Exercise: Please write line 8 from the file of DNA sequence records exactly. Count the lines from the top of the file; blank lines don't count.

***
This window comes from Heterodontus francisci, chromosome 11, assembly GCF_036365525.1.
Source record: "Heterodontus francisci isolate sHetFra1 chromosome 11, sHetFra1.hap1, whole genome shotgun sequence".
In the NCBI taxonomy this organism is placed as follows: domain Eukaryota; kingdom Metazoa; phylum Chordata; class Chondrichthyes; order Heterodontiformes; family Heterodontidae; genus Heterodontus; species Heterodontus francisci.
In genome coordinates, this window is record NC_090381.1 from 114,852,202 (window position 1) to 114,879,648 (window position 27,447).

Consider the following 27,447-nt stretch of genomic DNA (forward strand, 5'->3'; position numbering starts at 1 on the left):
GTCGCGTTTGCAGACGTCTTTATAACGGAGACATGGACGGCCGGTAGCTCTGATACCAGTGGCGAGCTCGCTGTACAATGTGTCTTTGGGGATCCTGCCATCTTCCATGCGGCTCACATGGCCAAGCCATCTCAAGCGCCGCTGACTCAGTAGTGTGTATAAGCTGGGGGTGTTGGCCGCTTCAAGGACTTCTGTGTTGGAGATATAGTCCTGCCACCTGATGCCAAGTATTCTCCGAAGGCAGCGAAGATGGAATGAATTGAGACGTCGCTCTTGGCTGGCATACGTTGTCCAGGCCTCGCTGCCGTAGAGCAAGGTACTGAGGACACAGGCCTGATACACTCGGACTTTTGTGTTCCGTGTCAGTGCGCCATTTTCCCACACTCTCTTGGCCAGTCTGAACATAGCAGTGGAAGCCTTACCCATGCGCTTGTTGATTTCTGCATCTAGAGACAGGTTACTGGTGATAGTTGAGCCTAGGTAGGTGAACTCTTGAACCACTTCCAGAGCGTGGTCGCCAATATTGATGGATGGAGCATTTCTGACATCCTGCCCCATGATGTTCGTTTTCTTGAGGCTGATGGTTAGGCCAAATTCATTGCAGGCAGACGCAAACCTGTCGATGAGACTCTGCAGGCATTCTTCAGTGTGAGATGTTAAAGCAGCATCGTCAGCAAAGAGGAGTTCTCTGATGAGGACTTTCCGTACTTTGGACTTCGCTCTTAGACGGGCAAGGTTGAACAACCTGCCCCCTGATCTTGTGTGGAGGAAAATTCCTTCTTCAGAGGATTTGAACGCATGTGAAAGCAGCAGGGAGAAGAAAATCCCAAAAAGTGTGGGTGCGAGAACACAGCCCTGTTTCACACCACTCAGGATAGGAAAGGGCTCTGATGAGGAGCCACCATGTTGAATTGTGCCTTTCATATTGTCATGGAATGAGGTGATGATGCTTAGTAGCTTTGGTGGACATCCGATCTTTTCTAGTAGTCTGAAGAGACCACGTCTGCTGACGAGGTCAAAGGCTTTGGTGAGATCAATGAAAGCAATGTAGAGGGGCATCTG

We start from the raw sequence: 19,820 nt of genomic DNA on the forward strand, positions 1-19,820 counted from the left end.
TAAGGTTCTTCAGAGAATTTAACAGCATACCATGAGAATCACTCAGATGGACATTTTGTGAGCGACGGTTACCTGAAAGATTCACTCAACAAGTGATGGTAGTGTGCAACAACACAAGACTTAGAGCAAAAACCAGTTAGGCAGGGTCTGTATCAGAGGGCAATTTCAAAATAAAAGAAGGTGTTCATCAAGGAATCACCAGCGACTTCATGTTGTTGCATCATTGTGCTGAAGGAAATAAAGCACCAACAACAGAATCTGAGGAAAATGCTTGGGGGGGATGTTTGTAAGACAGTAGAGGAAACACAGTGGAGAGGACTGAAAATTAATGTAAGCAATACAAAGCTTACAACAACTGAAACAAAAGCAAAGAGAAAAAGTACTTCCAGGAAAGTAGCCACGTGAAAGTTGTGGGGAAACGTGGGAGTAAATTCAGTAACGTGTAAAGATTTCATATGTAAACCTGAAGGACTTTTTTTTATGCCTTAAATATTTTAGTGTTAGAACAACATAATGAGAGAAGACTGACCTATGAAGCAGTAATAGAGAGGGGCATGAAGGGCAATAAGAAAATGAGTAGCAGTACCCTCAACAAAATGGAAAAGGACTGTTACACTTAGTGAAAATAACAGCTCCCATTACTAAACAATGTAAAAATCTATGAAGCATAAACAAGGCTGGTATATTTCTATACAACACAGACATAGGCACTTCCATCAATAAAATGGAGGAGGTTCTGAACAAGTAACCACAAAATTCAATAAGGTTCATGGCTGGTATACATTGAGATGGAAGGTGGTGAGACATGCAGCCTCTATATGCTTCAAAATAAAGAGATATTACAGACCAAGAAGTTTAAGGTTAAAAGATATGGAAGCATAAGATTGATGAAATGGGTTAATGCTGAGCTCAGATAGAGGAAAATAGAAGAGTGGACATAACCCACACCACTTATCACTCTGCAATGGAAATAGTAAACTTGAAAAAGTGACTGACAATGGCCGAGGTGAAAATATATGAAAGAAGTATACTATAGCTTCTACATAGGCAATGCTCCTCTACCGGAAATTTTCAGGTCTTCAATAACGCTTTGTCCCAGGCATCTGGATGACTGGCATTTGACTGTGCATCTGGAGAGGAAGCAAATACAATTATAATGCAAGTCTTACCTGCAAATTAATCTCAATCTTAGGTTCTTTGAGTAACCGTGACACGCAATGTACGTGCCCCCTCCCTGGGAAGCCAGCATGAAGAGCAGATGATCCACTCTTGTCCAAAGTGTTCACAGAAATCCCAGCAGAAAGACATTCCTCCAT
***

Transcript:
TAAGGTTCTTCAGAGAATTTAACAGCATACCATGAGAATCACTCAGATGGACATTTTGTGAGCGACGGTTACCTGAAAGATTCACTCAACAAGTGATGGTAGTGTGCAACAACACAAGACTTAGAGCAAAAACCAGTTAGGCAGGGTCTGTATCAGAGGGCAATTTCAAAATAAAAGAAGGTGTTCATCAAGGAATCACCAGCGACTTCATGTTGTTGCATCATTGTGCTGAAGGAAATAAAGCACCAACAACAGAATCTGAGGAAAATGCTTGGGGGGGATGTTTGTAAGACAGTAGAGGAAACACAGTGGAGAGGACTGAAAATTAATGTAAGCAATACAAAGCTTACAACAACTGAAACAAAAGCAAAGAGAAAAAGTACTTCCAGGAAAGTAGCCACGTGAAAGTTGTGGGGAAACGTGGGAGTAAATTCAGTAACGTGTAAAGATTTCATATGTAAACCTGAAGGACTTTTTTTTATGCCTTAAATATTTTAGTGTTAGAACAACATAATGAGAGAAGACTGACCTATGAAGCAGTAATAGAGAGGGGCATGAAGGGCAATAAGAAAATGAGTAGCAGTACCCTCAACAAAATGGAAAAGGACTGTTACACTTAGTGAAAATAACAGCTCCCATTACTAAACAATGTAAAAATCTATGAAGCATAAACAAGGCTGGTATATTTCTATACAACACAGACATAGGCACTTCCATCAATAAAATGGAGGAGGTTCTGAACAAGTAACCACAAAATTCAATAAGGTTCATGGCTGGTATACATTGAGATGGAAGGTGGTGAGACATGCAGCCTCTATATGCTTCAAAATAAAGAGATATTACAGACCAAGAAGTTTAAGGTTAAAAGATATGGAAGCATAAGATTGATGAAATGGGTTAATGCTGAGCTCAGATAGAGGAAAATAGAAGAGTGGACATAACCCACACCACTTATCACTCTGCAATGGAAATAGTAAACTTGAAAAAGTGACTGACAATGGCCGAGGTGAAAATATATGAAAGAAGTATACTATAGCTTCTACATAGGCAATGCTCCTCTACCGGAAATTTTCAGGTCTTCAATAACGCTTTGTCCCAGGCATCTGGATGACTGGCATTTGACTGTGCATCTGGAGAGGAAGCAAATACAATTATAATGCAAGTCTTACCTGCAAATTAATCTCAATCTTAGGTTCTTTGAGTAACCGTGACACGCAATGTACGTGCCCCCTCCCTGGGAAGCCAGCATGAAGAGCAGATGATCCACTCTTGTCCAAAGTGTTCACAGAAATCCCAGCAGAAAGACATTCCTCCAT